The warnings from the UN and humanitarian agencies are stark. South Sudan is on the brink of a humanitarian food crisis. If the conflict continues, if aid cannot get through to the hundreds of thousands displaced by fighting, if the rains cut off the roads and dirt air strips then 50,000 children aged under five could be dead by the end of the year.
The world's newest nation is on the verge of collapse.
Aid agencies are now in a race against time to scale up a response that will suck in massive amounts of food, extra air freight capacity and mobilise humanitarian responders from across the globe. Central to all of this is the ability to raise money fast – from governments, corporations and private individuals.
Looking at South Sudan from the outside it is easy to come up with reasons not to give: it’s another African catastrophe like so many before; the crisis is the result of poor leadership; nothing will improve until old tribal hatreds exploited by those in power come to an end. Many believe the money is simply not going to make a difference because the root causes of this crisis need tackling first.
arguments don't help hungry children
These arguments are all true but they don’t help a hungry child who is today the victim of circumstances far beyond their control. Where a nation’s children are suffering because of weak leadership the international community of those who care, including people like you and me, may be the only people who stand by the poor and vulnerable in their hour of need.
South Sudan’s children in particular need to be given a chance. The country - the world’s newest nation - is emerging from a 22-year battle for independence where the vast majority of people are illiterate and extremely poor and have only known fighting, displacement and instability. South Sudan is one of the poorest nations on earth.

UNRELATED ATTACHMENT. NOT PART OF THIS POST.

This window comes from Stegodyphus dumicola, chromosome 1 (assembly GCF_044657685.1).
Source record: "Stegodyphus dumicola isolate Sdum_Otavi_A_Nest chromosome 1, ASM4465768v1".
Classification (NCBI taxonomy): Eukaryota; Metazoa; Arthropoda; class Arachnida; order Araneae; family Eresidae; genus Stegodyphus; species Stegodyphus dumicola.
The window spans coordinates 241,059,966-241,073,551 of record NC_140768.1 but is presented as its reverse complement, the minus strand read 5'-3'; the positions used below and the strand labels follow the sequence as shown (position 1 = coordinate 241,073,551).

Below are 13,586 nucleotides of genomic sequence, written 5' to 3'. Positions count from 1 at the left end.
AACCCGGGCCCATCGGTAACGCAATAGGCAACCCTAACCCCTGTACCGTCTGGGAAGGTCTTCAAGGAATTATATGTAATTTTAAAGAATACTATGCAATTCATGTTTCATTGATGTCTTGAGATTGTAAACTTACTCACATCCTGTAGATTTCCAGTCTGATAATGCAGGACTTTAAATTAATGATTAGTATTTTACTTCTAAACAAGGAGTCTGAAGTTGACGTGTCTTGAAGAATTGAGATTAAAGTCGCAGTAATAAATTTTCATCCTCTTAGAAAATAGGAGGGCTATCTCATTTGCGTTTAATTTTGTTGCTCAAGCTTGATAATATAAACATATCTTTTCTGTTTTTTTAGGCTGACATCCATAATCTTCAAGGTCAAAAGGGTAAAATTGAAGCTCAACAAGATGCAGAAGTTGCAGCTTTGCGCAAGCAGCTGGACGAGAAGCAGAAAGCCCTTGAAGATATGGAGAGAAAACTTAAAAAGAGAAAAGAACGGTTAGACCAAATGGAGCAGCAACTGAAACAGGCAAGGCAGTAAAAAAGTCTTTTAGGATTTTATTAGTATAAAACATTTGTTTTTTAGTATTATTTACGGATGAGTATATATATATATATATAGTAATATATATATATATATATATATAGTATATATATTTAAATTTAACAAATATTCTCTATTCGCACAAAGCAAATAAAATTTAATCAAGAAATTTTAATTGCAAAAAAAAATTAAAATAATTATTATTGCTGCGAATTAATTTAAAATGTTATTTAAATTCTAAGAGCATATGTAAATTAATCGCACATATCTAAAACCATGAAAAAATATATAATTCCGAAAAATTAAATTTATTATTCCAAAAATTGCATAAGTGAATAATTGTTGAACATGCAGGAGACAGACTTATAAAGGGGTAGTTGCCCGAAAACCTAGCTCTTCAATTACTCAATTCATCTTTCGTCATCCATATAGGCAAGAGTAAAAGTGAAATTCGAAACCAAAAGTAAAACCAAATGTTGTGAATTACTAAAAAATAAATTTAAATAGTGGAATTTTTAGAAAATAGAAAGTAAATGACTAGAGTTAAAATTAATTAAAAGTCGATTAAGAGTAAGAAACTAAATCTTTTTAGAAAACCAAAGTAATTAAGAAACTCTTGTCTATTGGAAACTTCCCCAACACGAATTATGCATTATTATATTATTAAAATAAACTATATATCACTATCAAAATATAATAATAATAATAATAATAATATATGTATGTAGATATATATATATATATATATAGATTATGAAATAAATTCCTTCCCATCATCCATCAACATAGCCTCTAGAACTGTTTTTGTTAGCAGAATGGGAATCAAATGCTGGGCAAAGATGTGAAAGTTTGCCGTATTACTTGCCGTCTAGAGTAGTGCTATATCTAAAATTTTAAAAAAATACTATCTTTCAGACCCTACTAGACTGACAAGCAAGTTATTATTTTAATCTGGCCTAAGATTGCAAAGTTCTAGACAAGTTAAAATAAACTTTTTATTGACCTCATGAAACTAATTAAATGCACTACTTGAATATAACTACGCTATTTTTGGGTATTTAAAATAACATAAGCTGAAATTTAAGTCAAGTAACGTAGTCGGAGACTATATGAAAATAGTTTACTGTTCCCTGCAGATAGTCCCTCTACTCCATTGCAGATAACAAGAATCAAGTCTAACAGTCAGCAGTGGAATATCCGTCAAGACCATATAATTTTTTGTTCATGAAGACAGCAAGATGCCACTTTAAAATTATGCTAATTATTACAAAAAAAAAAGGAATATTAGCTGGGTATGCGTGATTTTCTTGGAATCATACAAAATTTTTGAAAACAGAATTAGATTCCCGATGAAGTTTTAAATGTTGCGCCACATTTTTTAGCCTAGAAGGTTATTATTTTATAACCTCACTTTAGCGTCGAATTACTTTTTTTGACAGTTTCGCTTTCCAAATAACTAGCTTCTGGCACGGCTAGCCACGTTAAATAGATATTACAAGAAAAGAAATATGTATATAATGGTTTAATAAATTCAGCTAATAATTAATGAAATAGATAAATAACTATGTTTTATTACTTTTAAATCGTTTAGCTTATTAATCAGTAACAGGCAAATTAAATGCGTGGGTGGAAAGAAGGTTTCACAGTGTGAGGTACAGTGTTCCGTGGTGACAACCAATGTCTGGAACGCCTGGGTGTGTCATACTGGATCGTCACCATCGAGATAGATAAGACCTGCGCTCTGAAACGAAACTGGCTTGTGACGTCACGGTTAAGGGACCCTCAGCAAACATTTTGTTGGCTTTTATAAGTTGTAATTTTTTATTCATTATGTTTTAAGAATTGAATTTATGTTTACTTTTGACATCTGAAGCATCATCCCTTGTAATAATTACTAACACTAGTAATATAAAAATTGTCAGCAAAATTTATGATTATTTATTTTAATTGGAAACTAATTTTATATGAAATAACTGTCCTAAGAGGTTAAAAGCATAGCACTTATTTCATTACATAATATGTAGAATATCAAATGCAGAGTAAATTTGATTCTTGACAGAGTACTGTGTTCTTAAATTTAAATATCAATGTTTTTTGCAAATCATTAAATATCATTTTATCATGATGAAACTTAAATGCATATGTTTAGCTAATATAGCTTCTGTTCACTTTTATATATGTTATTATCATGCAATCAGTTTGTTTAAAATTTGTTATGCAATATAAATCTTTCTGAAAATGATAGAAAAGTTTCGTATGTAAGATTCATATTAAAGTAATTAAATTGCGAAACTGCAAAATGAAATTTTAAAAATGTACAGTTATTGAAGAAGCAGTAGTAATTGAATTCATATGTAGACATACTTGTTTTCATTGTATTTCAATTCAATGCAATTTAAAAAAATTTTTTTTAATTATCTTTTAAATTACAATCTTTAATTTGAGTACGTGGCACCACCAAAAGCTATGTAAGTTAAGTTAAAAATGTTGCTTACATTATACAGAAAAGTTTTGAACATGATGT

Contrast the media coverage of South Sudan’s food crisis with that for the kidnap of over 200 Nigerian girls by Boko Haram. Media interest fueled by an international social media campaign to find the girls is driving search efforts by the Nigerian government and its military. Foreign military and intelligence experts are on the ground. The coverage demonstrates the people care when children suffer injustice.
Almost half of the 1.3 million who have fled fighting are children.
The situation facing children in South Sudan may not provide as clear a media narrative, nevertheless the futures of millions of children are hostage to poor governance, a lack of education, corruption, and a deficiency of laws and impartial enforcement. The current conflict between current and former members of the government is fueling the humanitarian crisis facing children. Almost half of the 1.3 million who have fled fighting are children. Nearly a quarter of a million children will be severely malnourished by the end of the year.
Rania, 14, is one of those who fled and among thousands to have received a food ration distributed by World Vision. She is currently taking refuge at a UN base just outside Malakal along with 20,000 others who are too terrified to go back to homes destroyed by militia. Rania suffers nightmares and cries at night from thinking about what she witnessed as she fled. Rania is just about surviving with the basics that aid agencies are providing. But her dream to be a doctor is in tatters now that her school has been trashed. The camp provides no formal schooling.
Shouldn’t we stand alongside children like Rania?
Kon Dimo, World Vision’s South Sudanese team leader in Malakal is one man completely committed to helping his people. He put it well when asked why people like me should give.
“We have to help the innocents, the people who have no power. If the UN was not here to protect the people thousands more would have died. If foreigners weren’t helping then cholera could take hold and kill many. Foreigners are paying for the vaccinations, for the water and sanitation systems, for the food that is keeping people alive. These things are already saving thousands of children’s lives and we are thankful,” he said.
When all else fails and when the poorest, weakest and youngest are abandoned, hopefully they can always turn to people elsewhere for support.
As a father with two young children it's impossible not to compare the horrible situation facing so many children in South Sudan with that of my own kids who have the good fortune to live in a country with decent government and laws, a social safety net, quality schooling and proper homes. The children in Malakal have none of that. I hope Rania's dream to be a doctor can find a future in South Sudan.
James East is the Emergency Communications Director for World Vision International, and provides strategic direction to the extensive network of communications professionals working around the globe for World Vision's crisis responses. He recently spent time in South Sudan.